My grandfather and I have attended the Indianapolis Auto Show every year for as long as I can remember. It is a winter tradition for us. In 2006, I started looking at cars for their innovative features, fuel economy, and use of alternative fuels, such as electricity or liquid natural gas.
Thus far, the showings have been disappointing. Rather than taking the opportunity to showcase the concept cars that they do at the Detroit and Los Angeles auto shows and get people excited about upcoming products, the Indy Auto Show is little more than a marketing event for the Indianapolis Star and a few local car dealers. Any cars that make an appearance there are already on the lots and have actually just been brought to the Indiana Convention Center from car lots on the edge of the city.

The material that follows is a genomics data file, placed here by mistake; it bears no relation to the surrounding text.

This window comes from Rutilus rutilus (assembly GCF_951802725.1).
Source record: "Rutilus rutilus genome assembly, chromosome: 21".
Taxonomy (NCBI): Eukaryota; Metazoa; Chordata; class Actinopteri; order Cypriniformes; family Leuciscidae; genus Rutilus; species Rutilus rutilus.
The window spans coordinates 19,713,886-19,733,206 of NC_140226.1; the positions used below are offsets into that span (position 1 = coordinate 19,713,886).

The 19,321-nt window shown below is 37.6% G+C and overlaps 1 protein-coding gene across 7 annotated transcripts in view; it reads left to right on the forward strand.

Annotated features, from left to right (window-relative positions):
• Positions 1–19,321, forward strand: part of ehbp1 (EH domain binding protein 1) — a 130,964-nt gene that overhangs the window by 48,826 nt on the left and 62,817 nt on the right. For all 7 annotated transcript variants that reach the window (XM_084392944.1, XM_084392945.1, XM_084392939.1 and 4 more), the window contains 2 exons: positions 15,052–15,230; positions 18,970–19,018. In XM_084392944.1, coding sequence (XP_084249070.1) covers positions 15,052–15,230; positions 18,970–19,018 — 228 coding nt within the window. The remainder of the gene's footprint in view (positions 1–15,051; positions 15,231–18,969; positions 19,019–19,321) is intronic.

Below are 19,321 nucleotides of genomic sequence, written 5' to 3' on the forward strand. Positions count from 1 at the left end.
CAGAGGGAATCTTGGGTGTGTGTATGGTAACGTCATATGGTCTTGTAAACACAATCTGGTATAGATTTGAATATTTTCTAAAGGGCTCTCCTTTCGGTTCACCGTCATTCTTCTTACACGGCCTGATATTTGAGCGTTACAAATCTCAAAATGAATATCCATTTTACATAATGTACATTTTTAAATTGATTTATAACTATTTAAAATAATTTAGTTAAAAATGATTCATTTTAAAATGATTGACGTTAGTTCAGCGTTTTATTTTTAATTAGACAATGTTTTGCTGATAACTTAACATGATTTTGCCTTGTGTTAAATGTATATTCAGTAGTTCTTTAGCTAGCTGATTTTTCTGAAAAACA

What people need to see now more than ever is that the Big Three are working on new stuff that will change how think about and use cars. This will get them excited and may hold off on purchasing a foreign car. That may be damaging to short term sales, but would probably be better in the long term for any auto maker that is showing off cars that are two or three years off.
The Chrysler and GM areas were conspicuously empty of people, but full of gas-guzzling cars that have poor quality and waning appeal to the average consumer. GM could have generated more excitement and even become a center of attention in the show if they had a Chevy Volt on display. Having the much-hyped plug-in hybrid for people to actually see and touch would excite a lot of people. However, GM was not directly represented there, just dealers. So, no Chevy Volt and no real excitement.
Hopefully, 2011 will be more exciting, but I will not hold my breath.